March 9, 2019
Saxon Woods Park's forested areas, cultivated places, and tailsides are excellent places for late winter foraging, and we'll be very busy with a variety of common, widespread, renewable native and exotic plant species as we explore these habitats.
The sunny borders between woodlands and open areas provide prime habitat for wild herbs and greens. We'll look for sheep sorrel and wood sorrel, with their wonderful lemony flavors, plus goutweed, which tastes like a combination of parsley, celery, and carrots. Hairy bittercress, a common, delicious, overlooked wild mustard, also appears in great abundance in disturbed habitats, and its even more common, invasive relative, garlic mustard, is taking over the forest.
The edge of the woods is also full of burdock, a delicious and healthful taproot, but even more impressive is a sunny hillside, partially protected from mowers by its steepness, that's loaded with wild carrots and common evening primrose, two of the tastiest root vegetables on Earth.
We'll be finding sassafras in the woods, which you can use as a sweet seasoning, or turn into tea or root beer. If you prefer birch beer, no problem — black birch trees grow in the same places, and you can also use them to make tea, jelly, and puddings.
As we end the tour, we'll also pick up northern bayberry leaves in the parking lot. Unrelated to commercial bay leaves, the flavor is similar but better, superb for seasoning soups, grains, and marinades.May 27, 2019
Saxon Woods Park's forested areas grassy habitats, and swamps are excellent places for mid-spring foraging, and we'll be very busy with a variety of common, widespread, renewable native and exotic plant species as we explore these habitats.The sunny borders between woodlands and the parking lot provide prime habitat for various wild herbs and greens. We'll look for sheep sorrel and wood sorrel, with their wonderful lemony flavors, plus goutweed, which tastes like parsley. Poor man's pepper, a common, delicious wild mustard, also appears in great abundance in sunny habitats, and its even more common invasive relative, garlic mustard, is taking over the forest.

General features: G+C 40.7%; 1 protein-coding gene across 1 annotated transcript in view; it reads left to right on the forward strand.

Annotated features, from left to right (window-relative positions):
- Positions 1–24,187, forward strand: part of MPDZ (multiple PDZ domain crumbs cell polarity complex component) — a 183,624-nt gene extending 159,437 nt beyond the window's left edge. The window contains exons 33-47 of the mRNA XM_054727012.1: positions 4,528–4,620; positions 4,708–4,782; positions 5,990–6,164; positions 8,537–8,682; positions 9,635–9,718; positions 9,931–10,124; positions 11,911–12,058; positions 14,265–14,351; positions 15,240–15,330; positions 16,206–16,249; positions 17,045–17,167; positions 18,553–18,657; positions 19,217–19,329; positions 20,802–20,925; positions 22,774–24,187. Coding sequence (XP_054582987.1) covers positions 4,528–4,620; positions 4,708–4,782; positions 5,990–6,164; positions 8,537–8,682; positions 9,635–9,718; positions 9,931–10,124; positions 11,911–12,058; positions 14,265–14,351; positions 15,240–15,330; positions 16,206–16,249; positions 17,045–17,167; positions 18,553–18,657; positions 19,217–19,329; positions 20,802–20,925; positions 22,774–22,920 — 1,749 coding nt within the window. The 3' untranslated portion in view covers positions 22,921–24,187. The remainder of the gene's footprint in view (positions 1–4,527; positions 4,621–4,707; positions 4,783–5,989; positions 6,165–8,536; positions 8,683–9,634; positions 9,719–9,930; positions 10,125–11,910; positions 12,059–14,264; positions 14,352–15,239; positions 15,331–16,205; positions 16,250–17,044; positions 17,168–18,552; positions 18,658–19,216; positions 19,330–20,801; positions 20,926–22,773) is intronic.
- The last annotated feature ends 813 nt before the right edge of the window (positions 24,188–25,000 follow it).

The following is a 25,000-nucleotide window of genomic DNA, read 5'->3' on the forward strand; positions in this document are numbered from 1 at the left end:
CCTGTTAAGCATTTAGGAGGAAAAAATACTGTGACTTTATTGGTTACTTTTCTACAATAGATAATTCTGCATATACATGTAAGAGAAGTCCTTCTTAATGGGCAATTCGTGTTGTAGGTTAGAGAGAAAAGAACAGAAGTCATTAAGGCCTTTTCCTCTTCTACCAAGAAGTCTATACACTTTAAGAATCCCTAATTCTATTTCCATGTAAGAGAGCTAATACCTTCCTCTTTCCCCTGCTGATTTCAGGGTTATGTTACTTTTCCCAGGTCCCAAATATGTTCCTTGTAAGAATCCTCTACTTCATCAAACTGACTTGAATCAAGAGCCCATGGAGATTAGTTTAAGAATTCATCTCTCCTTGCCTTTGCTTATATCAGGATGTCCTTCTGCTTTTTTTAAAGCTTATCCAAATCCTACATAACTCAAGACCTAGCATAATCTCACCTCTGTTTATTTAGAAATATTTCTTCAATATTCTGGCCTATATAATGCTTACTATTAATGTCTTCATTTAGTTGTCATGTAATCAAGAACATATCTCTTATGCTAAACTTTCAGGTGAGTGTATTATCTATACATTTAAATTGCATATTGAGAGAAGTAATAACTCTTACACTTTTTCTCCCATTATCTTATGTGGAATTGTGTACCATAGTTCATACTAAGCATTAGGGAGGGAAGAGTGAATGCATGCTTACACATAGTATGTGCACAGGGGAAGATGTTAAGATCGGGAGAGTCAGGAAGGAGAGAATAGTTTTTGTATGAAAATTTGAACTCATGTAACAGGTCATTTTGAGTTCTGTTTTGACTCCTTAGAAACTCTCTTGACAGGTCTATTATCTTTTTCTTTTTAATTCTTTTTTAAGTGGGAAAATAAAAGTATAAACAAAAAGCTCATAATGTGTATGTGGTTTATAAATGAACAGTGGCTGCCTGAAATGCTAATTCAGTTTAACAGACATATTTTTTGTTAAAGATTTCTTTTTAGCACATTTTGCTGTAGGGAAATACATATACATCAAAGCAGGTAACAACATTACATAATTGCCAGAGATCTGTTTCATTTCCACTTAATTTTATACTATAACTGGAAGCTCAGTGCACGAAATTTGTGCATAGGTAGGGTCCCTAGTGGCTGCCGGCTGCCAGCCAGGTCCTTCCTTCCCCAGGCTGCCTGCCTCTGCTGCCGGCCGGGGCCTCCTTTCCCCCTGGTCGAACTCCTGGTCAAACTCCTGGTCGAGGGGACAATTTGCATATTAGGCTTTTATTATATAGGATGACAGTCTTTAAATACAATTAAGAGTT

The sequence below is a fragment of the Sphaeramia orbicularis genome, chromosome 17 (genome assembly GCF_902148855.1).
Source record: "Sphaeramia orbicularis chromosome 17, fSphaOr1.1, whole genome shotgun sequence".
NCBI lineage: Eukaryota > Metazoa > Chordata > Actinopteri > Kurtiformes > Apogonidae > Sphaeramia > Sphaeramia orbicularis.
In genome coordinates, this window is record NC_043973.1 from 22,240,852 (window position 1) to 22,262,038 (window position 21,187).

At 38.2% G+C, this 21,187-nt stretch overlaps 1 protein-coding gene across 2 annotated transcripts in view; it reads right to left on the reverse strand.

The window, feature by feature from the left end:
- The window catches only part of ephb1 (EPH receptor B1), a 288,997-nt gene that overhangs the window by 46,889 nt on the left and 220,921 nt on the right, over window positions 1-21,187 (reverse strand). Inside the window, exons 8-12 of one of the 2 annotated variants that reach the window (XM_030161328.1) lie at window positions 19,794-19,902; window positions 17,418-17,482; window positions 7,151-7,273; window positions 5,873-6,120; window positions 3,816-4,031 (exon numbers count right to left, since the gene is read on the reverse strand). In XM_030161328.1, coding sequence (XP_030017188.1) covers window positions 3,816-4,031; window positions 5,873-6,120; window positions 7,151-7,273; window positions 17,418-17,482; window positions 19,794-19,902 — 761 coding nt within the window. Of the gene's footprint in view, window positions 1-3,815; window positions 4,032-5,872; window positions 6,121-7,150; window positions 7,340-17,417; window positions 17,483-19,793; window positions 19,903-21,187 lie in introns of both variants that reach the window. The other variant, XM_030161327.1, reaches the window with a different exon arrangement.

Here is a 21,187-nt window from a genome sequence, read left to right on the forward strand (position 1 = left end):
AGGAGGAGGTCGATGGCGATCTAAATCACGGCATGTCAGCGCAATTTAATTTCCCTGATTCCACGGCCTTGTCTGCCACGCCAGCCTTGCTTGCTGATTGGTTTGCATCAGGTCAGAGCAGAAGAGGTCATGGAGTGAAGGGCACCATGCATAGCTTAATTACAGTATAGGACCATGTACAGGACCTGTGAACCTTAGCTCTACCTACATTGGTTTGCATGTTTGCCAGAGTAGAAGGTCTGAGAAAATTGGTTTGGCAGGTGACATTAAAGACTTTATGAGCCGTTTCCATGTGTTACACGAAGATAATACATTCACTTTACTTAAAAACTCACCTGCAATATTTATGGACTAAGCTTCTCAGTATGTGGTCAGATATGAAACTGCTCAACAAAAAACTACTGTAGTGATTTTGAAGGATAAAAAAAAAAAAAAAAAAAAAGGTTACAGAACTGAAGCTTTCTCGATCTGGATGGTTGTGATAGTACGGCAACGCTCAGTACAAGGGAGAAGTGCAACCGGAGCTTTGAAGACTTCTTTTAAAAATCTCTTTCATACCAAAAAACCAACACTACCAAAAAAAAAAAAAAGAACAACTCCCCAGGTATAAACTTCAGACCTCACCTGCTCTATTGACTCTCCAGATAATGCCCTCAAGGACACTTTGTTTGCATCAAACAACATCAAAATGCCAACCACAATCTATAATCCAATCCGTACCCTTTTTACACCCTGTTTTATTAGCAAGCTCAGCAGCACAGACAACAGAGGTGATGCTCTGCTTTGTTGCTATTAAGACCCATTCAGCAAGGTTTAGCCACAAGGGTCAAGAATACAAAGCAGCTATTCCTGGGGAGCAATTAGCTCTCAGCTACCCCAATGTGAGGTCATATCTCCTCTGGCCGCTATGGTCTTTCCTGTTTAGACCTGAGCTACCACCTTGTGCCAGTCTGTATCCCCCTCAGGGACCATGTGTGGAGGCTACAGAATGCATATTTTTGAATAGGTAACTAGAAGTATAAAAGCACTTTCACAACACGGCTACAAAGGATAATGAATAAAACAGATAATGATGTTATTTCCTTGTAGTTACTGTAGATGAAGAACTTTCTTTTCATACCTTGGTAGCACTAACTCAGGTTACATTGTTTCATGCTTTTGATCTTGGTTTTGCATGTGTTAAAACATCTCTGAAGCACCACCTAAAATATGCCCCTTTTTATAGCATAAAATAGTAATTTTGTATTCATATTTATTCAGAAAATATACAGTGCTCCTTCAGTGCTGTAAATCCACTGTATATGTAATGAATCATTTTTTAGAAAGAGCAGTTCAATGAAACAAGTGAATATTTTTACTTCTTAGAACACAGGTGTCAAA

The hillside adjacent to the woods is also full of burdock, a delicious and healthful taproot, and its relative, common thistle. This forbiddingly thorny plant has a delicious, celery-like flower stalk. Simply handle with work gloves until you've peeled off the forbidding-looking thorns.
In the woods, we'll hunt for more edible and medicinal herbs and beverages such as piquant-flavored greenbrier leaves and shoots; ramps, the world's best onion species; and flavorful pokeweed shoots. We'll also be looking for root beer flavored sassafras, wintergreen-flavored black birch, and jewelweed, a preventative for poison ivy and a panacea for insect bites and stings.
For a finale, as we leave the woods, we'll find bayberry bushes, with leaves far superior to the unrelated bay leaf.June 16, 2019
This large forested park has open and cultivated areas, wet areas, edge habitats, and woods, all with different sets of wild plants and mushrooms.
The first mulberries may be ripening, and these medium-sized trees should be dropping their tasty fruit on the ground. Sweet but not tart, you use these perishable fruits with lemon or lime juice, plus a sweetener.
Daylilies blooming now. This invasive East Asian ornamental has delicious flowers with a sweet and spicy flavor. What happens when you put the 2 together?
The cultivated areas will have plenty of herbs and greens to enjoy: Sheep sorrel imparts a sour flavor to salads and cooked dishes alike. Poor man's pepper will spice up any dish, whereas goutweed tastes like parsley, but with more intensity. You can use northern bayberry leaves as a seasoning, like unrelated bay leaves, only the wild shrub is much better.
The black birch trees at the edge of the parking lot provide twigs that taste like wintergreen. The chemical responsible, methyl salicilate, is a natural low-dose aspirin. The twigs make an outstanding tea, and you can also use them to flavor puddings, but most surprising, chewing on them also relieves the pain of teething.
Plenty of wild foods grow in the woods too, including piquant-tasting greenbrier shoots, and garlicky garlic mustard leaves and flowers. We could even find meaty resinous polypore and dryad's saddle mushrooms in the forest, along with chicken mushrooms, the best vegetarian chicken substitute.Note:
- Participants should be dressed for the weather, and be aware of very bad subway service. Trains are often canceled due to track work.
- No sandals (there are mosquitoes, thorns and poison ivy). Everyone should have plastic bags for veggies and herbs, paper bags for mushrooms, which spoil in plastic, containers for berries from late spring through fall, water and lunch, a pen to sign in and extra layers when it's cold.
- Digging implements and pocket knives are optional.
- Dogs are permitted. Children are encouraged to attend.
- There's no smoking whatsoever at any time.